Saturday, 20 November 2010
After seeing the dismal trailer which boasted laughable CGI and a zombie on horseback I was prepared to hate Survival and pity Romero who, I though, has clearly lost the plot.
Only tonight did I muster the guts to watch his latest zombie effort and was surprised to find it fast-paced and hugely entertaining.
One complaint I have always had with Romero's movies was how static his cinematography could be.In such classics as Dawn of the Dead he seemed solely to care about editing.
However, in Survival Romero employs quite a few tracking shots(one or two begging to be qualified as magnificent), his camera creeping through the foliage after the characters. Perhaps this is something he'd liked to have done in his early films but didn't have the means for.
Most annoying aspect of the film apart from the usual pathetic CGI bis is the bland score. It's what you'd call stock horror cues. George, go for Dixieland jazz, go for prog rock - anything!Please no more typical string music that merely telegraphs every other zombie attack!
SCENES THAT SHOULD HAVE BEEN CUT:
Clearly, a brief episode of Sarge shooting zombie heads impaled on sticks.
Unconvincing effects. Pointless and adds nothing to the film except serve as a faint echo of an early basement scene from the original Dawn.
Romero still enjoys devising (increasingly far-fetched)ways of despatching the ghouls.
In Diary of the Dead he had a hospital zombie's brain fried with a defibrillator.
In Survival he tries something of the sort with a fire extinguisher.
Old boy obviously has no intention of taking himself or his oeuvre too seriously.
Personally, I'm fine with that. Let him have his fun. As long his films remain as consistently entertaining as Diary and Survival have been, I'll stick with Romero.
Survival of the Dead is affected with that old syndrome, familiar from Italian zombie trash such as Hell of the Living Dead. The syndrome manifests itself in characters who have been handling zombie attacks throughout the film with cool efficiency suddenly behaving like retards and ending up bitten. Not really credible. But I don't blame Romero for that. A standard good gore movie formula is 'charters getting killed at regular intervals'. Even at price of losing any realism.
Why hasn't Survival gone to the cinemas while Land did? While both movies have lousy CGI, Land is slower and has a lot more annoying characters than Survival. Ah well, life's unfair.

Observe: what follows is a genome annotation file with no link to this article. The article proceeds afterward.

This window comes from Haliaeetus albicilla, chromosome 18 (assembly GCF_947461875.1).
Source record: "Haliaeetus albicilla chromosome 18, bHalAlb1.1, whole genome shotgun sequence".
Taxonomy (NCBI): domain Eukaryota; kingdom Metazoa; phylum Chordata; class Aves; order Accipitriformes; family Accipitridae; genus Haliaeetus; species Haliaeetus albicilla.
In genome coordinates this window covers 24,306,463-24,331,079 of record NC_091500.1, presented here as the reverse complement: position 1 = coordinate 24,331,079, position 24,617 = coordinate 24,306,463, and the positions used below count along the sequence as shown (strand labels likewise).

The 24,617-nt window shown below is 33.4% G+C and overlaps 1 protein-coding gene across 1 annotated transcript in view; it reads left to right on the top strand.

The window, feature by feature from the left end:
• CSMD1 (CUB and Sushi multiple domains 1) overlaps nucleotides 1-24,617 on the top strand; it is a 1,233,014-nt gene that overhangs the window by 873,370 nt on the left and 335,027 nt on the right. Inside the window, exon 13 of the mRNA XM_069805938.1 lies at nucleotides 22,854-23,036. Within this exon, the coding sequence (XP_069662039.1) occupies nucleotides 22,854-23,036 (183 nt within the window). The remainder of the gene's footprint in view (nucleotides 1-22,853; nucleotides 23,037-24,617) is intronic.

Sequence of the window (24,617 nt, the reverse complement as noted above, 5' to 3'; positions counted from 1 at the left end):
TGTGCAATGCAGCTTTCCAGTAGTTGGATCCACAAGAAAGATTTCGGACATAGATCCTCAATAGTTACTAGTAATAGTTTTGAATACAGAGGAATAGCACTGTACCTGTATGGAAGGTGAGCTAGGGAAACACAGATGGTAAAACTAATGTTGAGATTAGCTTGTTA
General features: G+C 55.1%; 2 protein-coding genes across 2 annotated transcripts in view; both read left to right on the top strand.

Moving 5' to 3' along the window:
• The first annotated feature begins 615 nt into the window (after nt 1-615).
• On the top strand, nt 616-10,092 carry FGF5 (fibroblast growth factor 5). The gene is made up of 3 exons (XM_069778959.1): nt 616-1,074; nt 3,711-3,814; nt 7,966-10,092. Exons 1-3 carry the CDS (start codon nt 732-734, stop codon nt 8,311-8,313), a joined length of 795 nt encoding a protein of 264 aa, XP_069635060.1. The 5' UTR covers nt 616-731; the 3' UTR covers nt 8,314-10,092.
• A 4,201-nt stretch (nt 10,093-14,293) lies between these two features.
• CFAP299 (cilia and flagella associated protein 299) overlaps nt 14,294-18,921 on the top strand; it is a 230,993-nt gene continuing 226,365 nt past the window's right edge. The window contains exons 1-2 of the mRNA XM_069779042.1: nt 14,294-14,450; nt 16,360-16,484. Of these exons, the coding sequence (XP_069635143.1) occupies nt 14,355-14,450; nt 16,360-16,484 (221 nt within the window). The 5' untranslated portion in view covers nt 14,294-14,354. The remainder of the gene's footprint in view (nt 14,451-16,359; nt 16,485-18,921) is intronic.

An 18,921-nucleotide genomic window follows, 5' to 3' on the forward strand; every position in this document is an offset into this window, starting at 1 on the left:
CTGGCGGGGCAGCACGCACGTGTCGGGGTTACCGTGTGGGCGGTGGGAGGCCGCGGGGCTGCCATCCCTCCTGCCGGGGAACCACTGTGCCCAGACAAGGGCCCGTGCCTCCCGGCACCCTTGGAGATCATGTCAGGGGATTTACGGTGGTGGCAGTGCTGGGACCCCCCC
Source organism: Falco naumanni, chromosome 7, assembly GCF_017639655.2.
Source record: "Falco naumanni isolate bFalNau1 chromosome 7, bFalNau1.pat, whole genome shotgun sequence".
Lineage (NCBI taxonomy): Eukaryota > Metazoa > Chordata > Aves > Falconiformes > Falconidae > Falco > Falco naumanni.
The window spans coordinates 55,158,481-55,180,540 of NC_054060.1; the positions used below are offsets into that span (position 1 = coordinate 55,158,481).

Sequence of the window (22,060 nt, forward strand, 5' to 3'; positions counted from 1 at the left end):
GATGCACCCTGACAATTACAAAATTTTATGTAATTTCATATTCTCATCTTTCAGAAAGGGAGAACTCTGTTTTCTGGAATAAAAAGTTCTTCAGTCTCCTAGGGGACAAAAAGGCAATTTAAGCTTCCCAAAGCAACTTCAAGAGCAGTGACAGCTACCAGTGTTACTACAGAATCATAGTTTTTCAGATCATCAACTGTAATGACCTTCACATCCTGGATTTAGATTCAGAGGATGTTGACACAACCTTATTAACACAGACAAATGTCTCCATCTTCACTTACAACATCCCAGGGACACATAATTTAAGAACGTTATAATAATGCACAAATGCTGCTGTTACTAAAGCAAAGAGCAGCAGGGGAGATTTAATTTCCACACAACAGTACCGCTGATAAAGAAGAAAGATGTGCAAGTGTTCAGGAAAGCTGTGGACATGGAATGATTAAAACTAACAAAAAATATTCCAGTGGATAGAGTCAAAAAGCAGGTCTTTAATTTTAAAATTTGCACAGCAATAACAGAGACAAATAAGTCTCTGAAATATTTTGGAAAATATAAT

-Has Romero lost it?
He sure lost the indie feel. His films have average Hollywood film production values now.
Whether that's a good or bad thing depends on the viewer's taste.
One thing is certain - Romero's cynicism is still there. There are great ironically downbeat moments scattered throughout the film.
Want to see zombies eat something other than humans? Check out Survival of the Dead!
Thursday, 11 November 2010
PAULA-PAULA is the first film that Jess Franco has done in years which could be called reasonably tasteful. In it there are no mute nymphos urinating into cooking bowls or female vampires staked with dildos. In fact, there's very little of any substance, trashy or otherwise, in PAULA-PAULA. Running time is around an hour. Those familiar with JF's latest films may consider that a blessing. Sure, nudity is present, as is his 'trademark' slow-motion erotica. But delicious Gulda music and some great use of colour and light sort of make up for the overall inertia of the piece.
SCENES THAT SHOULD HAVE BEEN CUT:
Well, I'd cut everything past the opening quarter of an hour.
All the points have been made by then, the rest is just hallucinatory flab.
Wouldn't it be bold - Jess returning to short film-making?
But that's just wishful thinking on my part.
What doesn't work:
-the whole film. People who are used to perceive cinema as a sort of a coherent story that can be followed would be enormously frustrated by PAULA-PAULA. There's little excitement to be had (unless from some magnificent jazz) from it. No sense of progression at all to the whole thing. But then, again, chances of normal film fans seeing or even being aware of PAULA-PAULA are, frankly, nil.
PAULA-PAULA is not the film I would like Franco to have made.
His recent output has invariably been of plotless slow-motion lesbian feasts variety.
PAULA-PAULA, despite its undeniable artistic merit and aesthetic superiority to most of Franco's recent productions also does settle into cliched sex routine.It would have been a true miracle to see Jess have a go at making something a bit more traditional and accessible these days. Just one more substantial film. Let it be dirt-cheap and out-of-focus, but with story that extends beyond two females on a couch. Will that happen? Technically, it's possible, as the 80-year-old cinemaniac is currently preparing new projects...
-Lina Romay keeping her clothes on. Nice one, Jess! Cool idea to use her just as an actress and not a fetish, for once.
-'JF touch' - flaunting conventions.
Is PAULA-PAULA any good? -As a 'proper' film, no.